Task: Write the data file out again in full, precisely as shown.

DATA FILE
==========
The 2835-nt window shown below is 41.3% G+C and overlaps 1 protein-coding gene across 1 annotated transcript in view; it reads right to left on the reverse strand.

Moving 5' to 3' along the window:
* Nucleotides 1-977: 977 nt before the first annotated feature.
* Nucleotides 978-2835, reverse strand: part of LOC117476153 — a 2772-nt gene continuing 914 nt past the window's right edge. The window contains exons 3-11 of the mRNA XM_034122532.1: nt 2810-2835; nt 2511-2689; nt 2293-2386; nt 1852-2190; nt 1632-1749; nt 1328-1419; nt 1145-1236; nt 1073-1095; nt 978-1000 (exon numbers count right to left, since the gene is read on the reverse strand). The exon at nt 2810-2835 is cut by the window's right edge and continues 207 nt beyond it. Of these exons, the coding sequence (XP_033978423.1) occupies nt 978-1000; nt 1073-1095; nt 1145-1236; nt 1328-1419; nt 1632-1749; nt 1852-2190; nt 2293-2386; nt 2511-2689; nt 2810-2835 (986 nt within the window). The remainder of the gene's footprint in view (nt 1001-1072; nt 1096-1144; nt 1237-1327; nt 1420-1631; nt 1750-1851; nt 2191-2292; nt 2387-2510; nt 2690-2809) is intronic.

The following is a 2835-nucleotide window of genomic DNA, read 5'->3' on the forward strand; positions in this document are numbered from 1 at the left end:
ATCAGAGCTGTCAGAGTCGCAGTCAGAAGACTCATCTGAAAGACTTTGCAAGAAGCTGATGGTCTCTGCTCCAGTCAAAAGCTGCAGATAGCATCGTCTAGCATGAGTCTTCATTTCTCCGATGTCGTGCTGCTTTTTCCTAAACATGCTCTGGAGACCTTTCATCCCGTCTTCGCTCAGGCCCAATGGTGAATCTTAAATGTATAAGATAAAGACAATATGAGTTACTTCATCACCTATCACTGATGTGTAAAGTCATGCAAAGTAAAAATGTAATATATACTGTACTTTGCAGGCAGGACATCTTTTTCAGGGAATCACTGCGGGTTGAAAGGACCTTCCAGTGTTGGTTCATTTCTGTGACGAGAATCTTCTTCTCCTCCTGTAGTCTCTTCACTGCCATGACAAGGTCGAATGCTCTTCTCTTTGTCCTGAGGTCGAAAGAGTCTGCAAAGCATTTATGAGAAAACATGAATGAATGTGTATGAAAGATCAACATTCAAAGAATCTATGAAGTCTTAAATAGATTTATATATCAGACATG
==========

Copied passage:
The 2835-nt window shown below is 41.3% G+C and overlaps 1 protein-coding gene across 1 annotated transcript in view; it reads right to left on the reverse strand.

Moving 5' to 3' along the window:
* Nucleotides 1-977: 977 nt before the first annotated feature.
* Nucleotides 978-2835, reverse strand: part of LOC117476153 — a 2772-nt gene continuing 914 nt past the window's right edge. The window contains exons 3-11 of the mRNA XM_034122532.1: nt 2810-2835; nt 2511-2689; nt 2293-2386; nt 1852-2190; nt 1632-1749; nt 1328-1419; nt 1145-1236; nt 1073-1095; nt 978-1000 (exon numbers count right to left, since the gene is read on the reverse strand). The exon at nt 2810-2835 is cut by the window's right edge and continues 207 nt beyond it. Of these exons, the coding sequence (XP_033978423.1) occupies nt 978-1000; nt 1073-1095; nt 1145-1236; nt 1328-1419; nt 1632-1749; nt 1852-2190; nt 2293-2386; nt 2511-2689; nt 2810-2835 (986 nt within the window). The remainder of the gene's footprint in view (nt 1001-1072; nt 1096-1144; nt 1237-1327; nt 1420-1631; nt 1750-1851; nt 2191-2292; nt 2387-2510; nt 2690-2809) is intronic.

The following is a 2835-nucleotide window of genomic DNA, read 5'->3' on the forward strand; positions in this document are numbered from 1 at the left end:
ATCAGAGCTGTCAGAGTCGCAGTCAGAAGACTCATCTGAAAGACTTTGCAAGAAGCTGATGGTCTCTGCTCCAGTCAAAAGCTGCAGATAGCATCGTCTAGCATGAGTCTTCATTTCTCCGATGTCGTGCTGCTTTTTCCTAAACATGCTCTGGAGACCTTTCATCCCGTCTTCGCTCAGGCCCAATGGTGAATCTTAAATGTATAAGATAAAGACAATATGAGTTACTTCATCACCTATCACTGATGTGTAAAGTCATGCAAAGTAAAAATGTAATATATACTGTACTTTGCAGGCAGGACATCTTTTTCAGGGAATCACTGCGGGTTGAAAGGACCTTCCAGTGTTGGTTCATTTCTGTGACGAGAATCTTCTTCTCCTCCTGTAGTCTCTTCACTGCCATGACAAGGTCGAATGCTCTTCTCTTTGTCCTGAGGTCGAAAGAGTCTGCAAAGCATTTATGAGAAAACATGAATGAATGTGTATGAAAGATCAACATTCAAAGAATCTATGAAGTCTTAAATAGATTTATATATCAGACATG